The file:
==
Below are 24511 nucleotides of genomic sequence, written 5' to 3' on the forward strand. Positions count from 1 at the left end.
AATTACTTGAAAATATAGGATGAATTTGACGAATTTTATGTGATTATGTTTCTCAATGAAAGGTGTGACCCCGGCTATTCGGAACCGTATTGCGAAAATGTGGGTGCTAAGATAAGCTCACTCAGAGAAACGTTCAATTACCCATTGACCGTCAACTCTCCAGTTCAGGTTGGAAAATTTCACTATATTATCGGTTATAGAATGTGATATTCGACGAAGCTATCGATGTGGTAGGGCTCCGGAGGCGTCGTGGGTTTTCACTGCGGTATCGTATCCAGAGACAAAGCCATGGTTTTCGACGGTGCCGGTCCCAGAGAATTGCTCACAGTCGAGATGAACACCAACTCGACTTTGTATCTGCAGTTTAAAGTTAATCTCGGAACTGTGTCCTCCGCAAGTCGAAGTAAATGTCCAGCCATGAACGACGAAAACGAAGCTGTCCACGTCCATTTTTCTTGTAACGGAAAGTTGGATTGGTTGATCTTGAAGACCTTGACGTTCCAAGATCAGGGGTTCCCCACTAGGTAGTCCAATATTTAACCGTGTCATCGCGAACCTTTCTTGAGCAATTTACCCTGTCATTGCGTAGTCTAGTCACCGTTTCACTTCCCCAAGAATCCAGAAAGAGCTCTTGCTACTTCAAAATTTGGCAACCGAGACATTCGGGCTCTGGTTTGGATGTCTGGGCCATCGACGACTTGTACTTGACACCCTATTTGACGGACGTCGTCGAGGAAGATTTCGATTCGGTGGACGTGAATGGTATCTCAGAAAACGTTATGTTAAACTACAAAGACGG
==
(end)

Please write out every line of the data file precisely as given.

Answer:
Below are 24511 nucleotides of genomic sequence, written 5' to 3' on the forward strand. Positions count from 1 at the left end.
AATTACTTGAAAATATAGGATGAATTTGACGAATTTTATGTGATTATGTTTCTCAATGAAAGGTGTGACCCCGGCTATTCGGAACCGTATTGCGAAAATGTGGGTGCTAAGATAAGCTCACTCAGAGAAACGTTCAATTACCCATTGACCGTCAACTCTCCAGTTCAGGTTGGAAAATTTCACTATATTATCGGTTATAGAATGTGATATTCGACGAAGCTATCGATGTGGTAGGGCTCCGGAGGCGTCGTGGGTTTTCACTGCGGTATCGTATCCAGAGACAAAGCCATGGTTTTCGACGGTGCCGGTCCCAGAGAATTGCTCACAGTCGAGATGAACACCAACTCGACTTTGTATCTGCAGTTTAAAGTTAATCTCGGAACTGTGTCCTCCGCAAGTCGAAGTAAATGTCCAGCCATGAACGACGAAAACGAAGCTGTCCACGTCCATTTTTCTTGTAACGGAAAGTTGGATTGGTTGATCTTGAAGACCTTGACGTTCCAAGATCAGGGGTTCCCCACTAGGTAGTCCAATATTTAACCGTGTCATCGCGAACCTTTCTTGAGCAATTTACCCTGTCATTGCGTAGTCTAGTCACCGTTTCACTTCCCCAAGAATCCAGAAAGAGCTCTTGCTACTTCAAAATTTGGCAACCGAGACATTCGGGCTCTGGTTTGGATGTCTGGGCCATCGACGACTTGTACTTGACACCCTATTTGACGGACGTCGTCGAGGAAGATTTCGATTCGGTGGACGTGAATGGTATCTCAGAAAACGTTATGTTAAACTACAAAGACGG